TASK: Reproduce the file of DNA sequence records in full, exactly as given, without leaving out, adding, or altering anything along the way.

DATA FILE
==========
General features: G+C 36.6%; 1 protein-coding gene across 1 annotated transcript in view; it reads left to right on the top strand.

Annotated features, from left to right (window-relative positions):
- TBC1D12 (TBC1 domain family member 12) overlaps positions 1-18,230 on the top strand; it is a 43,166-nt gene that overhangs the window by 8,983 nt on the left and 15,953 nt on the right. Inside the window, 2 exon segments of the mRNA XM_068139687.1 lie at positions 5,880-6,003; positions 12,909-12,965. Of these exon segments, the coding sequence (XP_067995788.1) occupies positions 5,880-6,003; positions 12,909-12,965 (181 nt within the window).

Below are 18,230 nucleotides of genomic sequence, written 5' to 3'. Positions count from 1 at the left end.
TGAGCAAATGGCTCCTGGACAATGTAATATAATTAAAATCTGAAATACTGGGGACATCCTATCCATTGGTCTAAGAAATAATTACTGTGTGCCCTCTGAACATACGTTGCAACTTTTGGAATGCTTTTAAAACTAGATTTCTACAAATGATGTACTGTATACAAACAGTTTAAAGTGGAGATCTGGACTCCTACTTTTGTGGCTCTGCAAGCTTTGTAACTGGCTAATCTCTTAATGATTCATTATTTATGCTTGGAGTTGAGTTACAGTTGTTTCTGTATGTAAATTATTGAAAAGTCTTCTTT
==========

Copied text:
General features: G+C 36.6%; 1 protein-coding gene across 1 annotated transcript in view; it reads left to right on the top strand.

Annotated features, from left to right (window-relative positions):
- TBC1D12 (TBC1 domain family member 12) overlaps positions 1-18,230 on the top strand; it is a 43,166-nt gene that overhangs the window by 8,983 nt on the left and 15,953 nt on the right. Inside the window, 2 exon segments of the mRNA XM_068139687.1 lie at positions 5,880-6,003; positions 12,909-12,965. Of these exon segments, the coding sequence (XP_067995788.1) occupies positions 5,880-6,003; positions 12,909-12,965 (181 nt within the window).

Below are 18,230 nucleotides of genomic sequence, written 5' to 3'. Positions count from 1 at the left end.
TGAGCAAATGGCTCCTGGACAATGTAATATAATTAAAATCTGAAATACTGGGGACATCCTATCCATTGGTCTAAGAAATAATTACTGTGTGCCCTCTGAACATACGTTGCAACTTTTGGAATGCTTTTAAAACTAGATTTCTACAAATGATGTACTGTATACAAACAGTTTAAAGTGGAGATCTGGACTCCTACTTTTGTGGCTCTGCAAGCTTTGTAACTGGCTAATCTCTTAATGATTCATTATTTATGCTTGGAGTTGAGTTACAGTTGTTTCTGTATGTAAATTATTGAAAAGTCTTCTTT